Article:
Lord Hamilton 2McKenzie Friends made official in Court of Session by Lord Hamilton. McKenzie Friends are officially available to all Scots court users & party litigants in the Court of Session as of today, 15 June 2010, after Lord Hamilton’s Act of Sederunt announced earlier in February of this year finally took effect, allowing anyone who cannot obtain legal representation for litigation which demands a place in Scotland’s highest court, to file a motion requesting the services of a McKenzie Friend to assist their case.

McKenzie friends as we are all probably now well aware of, are lay individuals who assist party litigants in court, for example by providing moral support, helping with court documents, or giving discrete advice. The Lord President has now clarified the situation in the Court of Session through an Act of Sederunt which comes into force today. Lord Hamilton has also notified the Sheriff Court Rules Council which will consider the matter at its meeting tomorrow, 16 June 2010. This will include an acknowledgement that lay assistance to party litigants is possible; a description of what form this assistance can take; and a presumption in favour of allowing a party litigant to have such a lay assistant.

margo_macdonaldA McKenzie Friend’s friend – unswerving support from Margo MacDonald MSP helped bring McKenzie Friends to Scotland’s Courts. The success of the campaign to bring McKenzie Friends to Scotland, kicked off by Petition 1247 filed by Stewart MacKenzie at the Scottish Parliament’s Petitions Committee, and supported by several law reform campaigners & groups, consumer organisations such as Consumer Focus Scotland & Which?, included key support from MSPs such as Margo MacDonald & David Whitton, and even support from the original McKenzie Friend himself, Australian Barrister Ian Hanger QC, all backed up by developments during November 2009 which saw Scotland’s first civil law McKenzie Friend allowed in the Court of Session by Lord Woolman during M.Wilson v North Lanarkshire Council & others (A1628/01), was hailed today by Scottish Parliament insiders as a collective effort showing the system of public petitions had worked well, helping to bring in a reform which had also been recommended by Scotland’s Lord Justice Clerk, Lord Gill who had spent considerable time on the issue of lay representation as part of the two year Civil Courts Review.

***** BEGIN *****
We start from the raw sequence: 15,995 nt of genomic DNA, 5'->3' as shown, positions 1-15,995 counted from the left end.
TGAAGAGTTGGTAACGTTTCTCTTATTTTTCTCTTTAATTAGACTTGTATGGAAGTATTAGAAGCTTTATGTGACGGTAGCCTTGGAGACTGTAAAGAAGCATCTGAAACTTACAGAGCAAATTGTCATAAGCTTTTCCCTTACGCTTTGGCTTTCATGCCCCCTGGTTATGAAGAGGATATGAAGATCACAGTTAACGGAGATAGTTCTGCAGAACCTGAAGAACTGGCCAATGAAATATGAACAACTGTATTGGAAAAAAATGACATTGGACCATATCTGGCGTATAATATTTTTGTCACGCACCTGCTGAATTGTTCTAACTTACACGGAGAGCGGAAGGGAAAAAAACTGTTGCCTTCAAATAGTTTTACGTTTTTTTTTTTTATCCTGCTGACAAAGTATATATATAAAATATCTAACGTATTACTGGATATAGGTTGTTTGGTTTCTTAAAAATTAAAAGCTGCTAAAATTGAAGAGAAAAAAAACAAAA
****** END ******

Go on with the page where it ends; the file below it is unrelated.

Whilst I would characterise the year long campaign to bring McKenzie Friends to Scotland as being more of a struggle between the Lord President, the Scottish Parliament, the Scottish Government and supporters, there is no doubt a reform which featured heavily in Lord Gill’s Civil Courts Review has made it to existence much sooner than if things had been left to the courts system itself to allow. After all, Scotland has been without McKenzie Friends for forty years, an omission no one is yet willing to explain substantively, and apparently an issue the Petitions Committee feels it cannot seek answers to.

Act of Sederunt proposal for McKenzie Friend certificateApplication for a McKenzie Friend in the Court of Session will cost £45. There are also some questions remaining over access, costs & funding of McKenzie Friends in Scottish Courts after the Court of Session Rules Council minutes revealed some ‘devil in the detail’, most notably on fees(proposed by the Lord President to stand at £45 per motion for a McKenzie Friend), which have been sharply criticised by some as party litigants are often unrepresented and have been put in a position of being a party litigant more because they cannot afford the expensive legal services of Scotland’s legal profession rather than the constant argument from the Law Society of Scotland that their cases are not worthy of courtroom attention. Given the costs of travel to the Court of Session and other associated costs, it is hoped the £45 fee may be looked at in a sympathetic light as applications for McKenzie Friends being to reach the Court of Session.

While Scots will be stuck with the £45 fee for the time being, fees for applications of McKenzie Friends/lay assistance in the English family courts (pdf) apparently stand at £175, using the Application Form C2 (pdf). However, party litigants have been able to circumvent the fees by writing to the judge enclosing the CV of their intended McKenzie Friend, according to individuals well experienced in the McKenzie Friend process in the English courts.

Lay Representation Rights of Audience Legal Services Bill Amendment Fergus EwingThe Scottish Government have lodged a promised amendment to the Legal Services Bill proposing McKenzie Friends with a right to address the court. While questions remaining over the use of McKenzie Friends (Lay Assistants) in Scotland’s Sheriff Courts will be answered at tomorrow’s Sheriff Court Rules Council meeting, chaired by Lord Hamilton himself, another benefit has emerged from the successful introduction of McKenzie Friends to Scotland’s Court of Session .. in the form of a recent amendment lodged by the Scottish Government to the Legal Services Bill, which proposes to allow Lord Gill’s Civil Courts Review recommendation of a ‘super’ McKenzie Friend with a right of audience, who will be able to address the court as well as assist their party litigant with all the other tasks associated with a McKenzie Friend up to now.